Though a long shot, Hudspeth will be a consideration for the top job. If Morris and Mason decide not to move to Nashville, Hudspeth will be thrust to the top of the pile of outside candidates. He’s been mentioned to fill several head coaching vacancies already this season, and will likely get a big job either this offseason or next. Hudspeth can win, the question is if he can recruit at the high level needed to compete in the SEC.
Just Now Heard This Name And It Won’t Happen But It Would Be Awesome
This was brought up on a sports talk radio show as I was writing this article and I loved it so I’m going to profile him even though it won’t happen.
The wide receivers and assistant head coach of the Kansas City Chiefs, Culley played quarterback for Vanderbilt in the early 1970s. He was recruited to Nashville by then-linebackers coach Bill Parcells (yes, that Bill Parcells). While his playing career in Nashville was uneventful, he immediately turned to coaching and was back on West End as a wide receivers coach from 1979-1981.
Culley has been in the NFl since 1994, serving essentially as Andy Reid’s right-hand man since he was hired as the Philadelphia Eagles wide receivers coach in 1999. Culley is likely a non-candidate for this job, but it’s an interesting name with plenty of experience.
The Dark Horse No One is Talking About
Like any good coaching search, this one has borne some really juicy tidbits that we can’t confirm are actually true. As is our nature, we’ll speculate about them anyways. These are entirely things that we’ve heard through the grapevine.
A man. A man who is now 46. I didn’t expect to be placing Gundy on this list, but there are reports that the Oklahoma State head coach has supposedly reached out to Vanderbilt expressing interest in the job.
To be honest it makes no sense to me why Gundy would have any interest in leaving his alma mater for Vanderbilt. Yes, he very nearly left for Tennessee last offseason, but he makes $3.75 million coaching the school that he played quarterback for to consistent top-25 seasons. He’s been close to breaking into the national title picture for several years, and one weird loss to Iowa State in 2011 is all that kept him from breaking up the LSU-Alabama title game that year.
That said, if he is actually interested in leaving Stillwater then Vanderbilt would be extremely lucky to have a prodigal coaching talent like Gundy on the sidelines. He may only be nationally know for his famous “I’m a man! I’m 40!” rant, but Gundy has turned Oklahoma State into a juggernaut that has won at least nine games, and as many as 12, in five of the last six seasons.
In college football you can have no better recommendation than Nick Saban. Kirby Smart is the man that Saban has trusted with his most precious asset, his defense, since 2008. Smart is the name that comes up any time an SEC school has a vacancy, and has long been thought to be waiting on the Alabama or Georgia (his alma mater) job to open up. There are already rumors that Smart may defect to Athens as a defensive coordinator with a “head coach in waiting” tag this offseason.
Therein lies a major problem for Vanderbilt in potentially pursuing Smart: he will absolutely leave once a bigger opportunity comes along. And he will be leaving for another SEC school, that the Commodores will have to play quite frequently. As good a defensive mind as Smart is, it’s tough to see David Williams pursuing him for that very reason. Other coaches are a risk to use Vanderbilt as a stepping-stone, Smart is a certainty.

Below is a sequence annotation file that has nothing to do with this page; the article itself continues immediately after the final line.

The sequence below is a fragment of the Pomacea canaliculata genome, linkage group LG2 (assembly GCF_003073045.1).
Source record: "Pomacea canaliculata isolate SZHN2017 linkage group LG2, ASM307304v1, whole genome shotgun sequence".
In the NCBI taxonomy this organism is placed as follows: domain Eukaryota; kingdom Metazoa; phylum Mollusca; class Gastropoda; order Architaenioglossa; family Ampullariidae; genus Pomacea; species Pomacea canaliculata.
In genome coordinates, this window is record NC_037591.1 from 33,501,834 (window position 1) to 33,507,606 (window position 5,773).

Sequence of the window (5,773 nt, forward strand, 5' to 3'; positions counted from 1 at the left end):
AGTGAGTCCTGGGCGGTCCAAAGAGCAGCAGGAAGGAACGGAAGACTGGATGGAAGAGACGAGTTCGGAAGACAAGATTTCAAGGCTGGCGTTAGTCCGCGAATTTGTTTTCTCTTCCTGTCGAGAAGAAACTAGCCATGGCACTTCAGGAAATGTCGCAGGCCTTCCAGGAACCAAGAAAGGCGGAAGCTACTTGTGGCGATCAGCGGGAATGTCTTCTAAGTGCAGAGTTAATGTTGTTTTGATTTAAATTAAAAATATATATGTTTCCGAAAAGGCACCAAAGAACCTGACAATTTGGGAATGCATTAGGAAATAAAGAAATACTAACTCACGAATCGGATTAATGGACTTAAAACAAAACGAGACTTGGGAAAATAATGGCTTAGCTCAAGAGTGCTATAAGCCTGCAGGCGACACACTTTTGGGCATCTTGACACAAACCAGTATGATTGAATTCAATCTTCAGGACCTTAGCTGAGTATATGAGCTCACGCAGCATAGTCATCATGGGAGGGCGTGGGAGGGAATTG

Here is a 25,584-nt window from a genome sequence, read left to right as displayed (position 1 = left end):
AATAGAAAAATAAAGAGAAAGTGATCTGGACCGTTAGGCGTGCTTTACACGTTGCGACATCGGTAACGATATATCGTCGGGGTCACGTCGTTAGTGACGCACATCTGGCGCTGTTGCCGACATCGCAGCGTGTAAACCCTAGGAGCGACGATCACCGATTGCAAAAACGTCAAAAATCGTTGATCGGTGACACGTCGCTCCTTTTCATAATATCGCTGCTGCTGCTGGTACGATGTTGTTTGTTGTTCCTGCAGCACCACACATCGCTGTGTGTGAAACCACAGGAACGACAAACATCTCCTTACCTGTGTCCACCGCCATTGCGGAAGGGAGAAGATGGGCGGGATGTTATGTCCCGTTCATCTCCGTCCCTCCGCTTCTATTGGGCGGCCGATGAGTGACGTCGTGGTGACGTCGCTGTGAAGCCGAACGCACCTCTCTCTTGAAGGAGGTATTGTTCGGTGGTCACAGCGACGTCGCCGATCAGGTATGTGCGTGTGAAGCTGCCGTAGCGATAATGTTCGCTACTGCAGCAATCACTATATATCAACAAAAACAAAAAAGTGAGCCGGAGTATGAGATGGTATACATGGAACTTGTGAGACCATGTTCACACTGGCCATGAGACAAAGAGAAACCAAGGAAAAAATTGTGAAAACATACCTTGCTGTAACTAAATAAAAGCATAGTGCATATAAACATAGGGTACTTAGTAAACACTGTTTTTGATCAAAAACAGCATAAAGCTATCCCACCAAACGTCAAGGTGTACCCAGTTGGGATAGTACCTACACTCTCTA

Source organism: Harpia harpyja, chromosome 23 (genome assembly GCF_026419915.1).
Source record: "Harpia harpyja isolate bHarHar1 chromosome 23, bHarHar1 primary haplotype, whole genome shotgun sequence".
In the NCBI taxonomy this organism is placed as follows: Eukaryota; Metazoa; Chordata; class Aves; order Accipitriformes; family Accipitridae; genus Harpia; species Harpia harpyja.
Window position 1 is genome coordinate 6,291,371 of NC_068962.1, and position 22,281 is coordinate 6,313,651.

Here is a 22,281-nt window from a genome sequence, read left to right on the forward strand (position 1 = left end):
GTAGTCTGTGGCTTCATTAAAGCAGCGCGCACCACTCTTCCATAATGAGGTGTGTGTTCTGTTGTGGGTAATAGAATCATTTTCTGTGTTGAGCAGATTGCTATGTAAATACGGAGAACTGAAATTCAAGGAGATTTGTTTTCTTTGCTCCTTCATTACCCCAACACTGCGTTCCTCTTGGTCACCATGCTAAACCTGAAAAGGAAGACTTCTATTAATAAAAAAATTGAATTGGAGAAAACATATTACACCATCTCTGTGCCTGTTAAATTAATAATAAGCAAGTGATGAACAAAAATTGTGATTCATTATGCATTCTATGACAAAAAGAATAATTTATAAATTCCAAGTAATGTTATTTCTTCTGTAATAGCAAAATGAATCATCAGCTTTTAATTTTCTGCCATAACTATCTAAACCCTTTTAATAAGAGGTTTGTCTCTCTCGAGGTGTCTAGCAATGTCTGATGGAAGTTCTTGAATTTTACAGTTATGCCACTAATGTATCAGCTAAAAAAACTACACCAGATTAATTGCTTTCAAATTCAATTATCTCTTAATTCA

Though Smart has been a popular name among fans, we haven’t heard anything about any actual interest from the school.
This is a new name that has been linked to the coaching search, and one that many Vanderbilt fans likely aren’t too familiar with. Hamilton is currently the offensive coordinator for the Indianapolis Colts, and was the OC at Stanford before that under David Shaw.
Hamilton is a young coach at just 39 years old. He played quarterback at Howard University from 1993-1996, and has been coaching ever since with stops at Howard, the New York Jets, San Francisco 49ers, and the Chicago Bears before Stanford. His name only came up when reported by ESPN NFL Insider Adam Schefter.
Hamilton fits the mold of a young guy with ties to an academic school that many at Vanderbilt are looking for, but he’s coached nearly his entire career in the NFL and would likely be looking for a return to the league if his stint in Nashville goes well. We don’t have much tying him to the vacancy other than Schefter’s tweet, but it wouldn’t be surprising for Hamilton to at least get an interview with David Williams.
This is another one brought to us by Adam Schefter’s twitter feed, as the ESPN report tells us that Schottenheimer will interview for the head coaching position Wednesday.
Schottenheimer is similar to Lane Kiffin in that neither has exactly lit the world on fire anywhere they’ve been, but they’re often hailed as talented offensive minds who keep getting jobs (you can read whatever you want into the fact that both have famous coaches as fathers). Schott is best known from his time as offensive coordinator for the New York Jets, where his teams never finished much better than league-average in offense (though they were hampered by having Mark Sanchez as a quarterback for the most part). He was forced out of New York in 2012, when he moved to St. Louis as Jeff Fisher’s offensive coordinator.
It’s hard to see a fit here, as Schottenheimer has only spent two years in the college coaching ranks, and would almost certainly return if offered an NFL head coaching position. He also played quarterback for Florida, which is kind of a deal-breaker for me. It speaks a lot to Vanderbilt’s growing influence that Schottenheimer would interview with the program, but this doesn’t feel like a good fit or a good hire.